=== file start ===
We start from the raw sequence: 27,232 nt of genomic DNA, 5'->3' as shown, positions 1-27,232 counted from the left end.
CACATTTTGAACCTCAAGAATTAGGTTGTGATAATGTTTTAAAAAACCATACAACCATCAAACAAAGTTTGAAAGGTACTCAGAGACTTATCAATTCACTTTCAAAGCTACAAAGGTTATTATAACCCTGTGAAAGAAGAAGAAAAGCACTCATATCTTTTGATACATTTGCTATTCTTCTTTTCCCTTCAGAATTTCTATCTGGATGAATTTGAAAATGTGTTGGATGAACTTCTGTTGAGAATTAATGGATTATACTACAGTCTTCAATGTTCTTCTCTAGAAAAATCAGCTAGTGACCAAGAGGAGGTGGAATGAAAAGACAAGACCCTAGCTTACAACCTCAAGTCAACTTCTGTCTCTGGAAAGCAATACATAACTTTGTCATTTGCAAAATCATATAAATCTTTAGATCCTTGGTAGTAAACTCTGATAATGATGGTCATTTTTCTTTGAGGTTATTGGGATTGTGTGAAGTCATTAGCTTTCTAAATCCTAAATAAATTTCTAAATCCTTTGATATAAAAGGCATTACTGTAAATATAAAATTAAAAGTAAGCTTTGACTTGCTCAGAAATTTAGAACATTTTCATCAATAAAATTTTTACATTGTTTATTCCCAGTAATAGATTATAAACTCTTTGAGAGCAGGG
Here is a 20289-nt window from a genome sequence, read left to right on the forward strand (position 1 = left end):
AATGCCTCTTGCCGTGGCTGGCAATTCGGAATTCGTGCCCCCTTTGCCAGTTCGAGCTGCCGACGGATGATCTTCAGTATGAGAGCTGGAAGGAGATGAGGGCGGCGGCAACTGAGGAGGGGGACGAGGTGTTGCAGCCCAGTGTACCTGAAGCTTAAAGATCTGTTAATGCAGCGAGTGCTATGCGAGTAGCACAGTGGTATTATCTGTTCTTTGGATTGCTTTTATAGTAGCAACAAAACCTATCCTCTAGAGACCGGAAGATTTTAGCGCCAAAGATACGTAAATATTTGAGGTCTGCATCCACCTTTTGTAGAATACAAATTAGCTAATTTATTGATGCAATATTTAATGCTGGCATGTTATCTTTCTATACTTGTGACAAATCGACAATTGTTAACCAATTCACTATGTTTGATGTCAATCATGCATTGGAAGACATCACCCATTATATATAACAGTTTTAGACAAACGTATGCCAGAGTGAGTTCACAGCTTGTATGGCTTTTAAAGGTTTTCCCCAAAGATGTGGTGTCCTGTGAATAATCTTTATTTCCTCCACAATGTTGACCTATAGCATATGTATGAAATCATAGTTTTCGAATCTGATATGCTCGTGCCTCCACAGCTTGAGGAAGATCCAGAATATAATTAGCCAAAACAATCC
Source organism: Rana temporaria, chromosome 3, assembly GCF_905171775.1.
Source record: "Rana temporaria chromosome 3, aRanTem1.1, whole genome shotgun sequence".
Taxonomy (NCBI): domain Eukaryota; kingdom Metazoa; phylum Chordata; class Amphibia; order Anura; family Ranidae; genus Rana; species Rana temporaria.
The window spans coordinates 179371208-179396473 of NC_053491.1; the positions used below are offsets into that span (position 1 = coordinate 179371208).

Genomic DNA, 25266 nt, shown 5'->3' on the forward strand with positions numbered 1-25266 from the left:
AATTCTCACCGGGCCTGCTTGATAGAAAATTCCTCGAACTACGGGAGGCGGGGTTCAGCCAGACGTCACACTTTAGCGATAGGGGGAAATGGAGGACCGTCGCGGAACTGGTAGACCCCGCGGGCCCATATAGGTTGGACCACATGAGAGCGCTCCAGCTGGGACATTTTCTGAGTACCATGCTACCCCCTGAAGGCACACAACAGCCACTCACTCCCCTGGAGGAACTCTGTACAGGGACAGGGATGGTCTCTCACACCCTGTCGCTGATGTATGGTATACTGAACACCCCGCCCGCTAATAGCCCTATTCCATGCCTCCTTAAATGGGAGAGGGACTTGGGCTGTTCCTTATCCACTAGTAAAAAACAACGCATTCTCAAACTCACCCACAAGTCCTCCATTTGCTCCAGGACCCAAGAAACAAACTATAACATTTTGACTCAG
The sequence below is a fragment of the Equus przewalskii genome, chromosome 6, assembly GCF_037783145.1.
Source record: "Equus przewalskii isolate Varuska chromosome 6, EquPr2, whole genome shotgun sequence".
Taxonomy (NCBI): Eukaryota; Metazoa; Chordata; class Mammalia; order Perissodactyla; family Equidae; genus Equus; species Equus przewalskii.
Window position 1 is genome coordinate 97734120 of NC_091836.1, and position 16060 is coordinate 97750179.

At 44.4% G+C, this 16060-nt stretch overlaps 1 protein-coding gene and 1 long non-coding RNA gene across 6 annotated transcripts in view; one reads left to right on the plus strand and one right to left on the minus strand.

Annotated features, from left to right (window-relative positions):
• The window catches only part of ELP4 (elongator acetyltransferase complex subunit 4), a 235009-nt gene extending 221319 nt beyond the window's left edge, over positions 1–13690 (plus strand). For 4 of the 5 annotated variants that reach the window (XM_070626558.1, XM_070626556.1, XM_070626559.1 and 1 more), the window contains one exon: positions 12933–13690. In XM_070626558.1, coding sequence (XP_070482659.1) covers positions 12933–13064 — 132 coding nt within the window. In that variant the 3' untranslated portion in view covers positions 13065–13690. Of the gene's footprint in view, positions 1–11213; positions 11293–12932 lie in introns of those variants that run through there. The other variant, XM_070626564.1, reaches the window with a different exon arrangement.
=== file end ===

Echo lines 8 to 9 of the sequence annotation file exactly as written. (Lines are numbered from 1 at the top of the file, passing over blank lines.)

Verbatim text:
The window spans coordinates 179371208-179396473 of NC_053491.1; the positions used below are offsets into that span (position 1 = coordinate 179371208).

Genomic DNA, 25266 nt, shown 5'->3' on the forward strand with positions numbered 1-25266 from the left: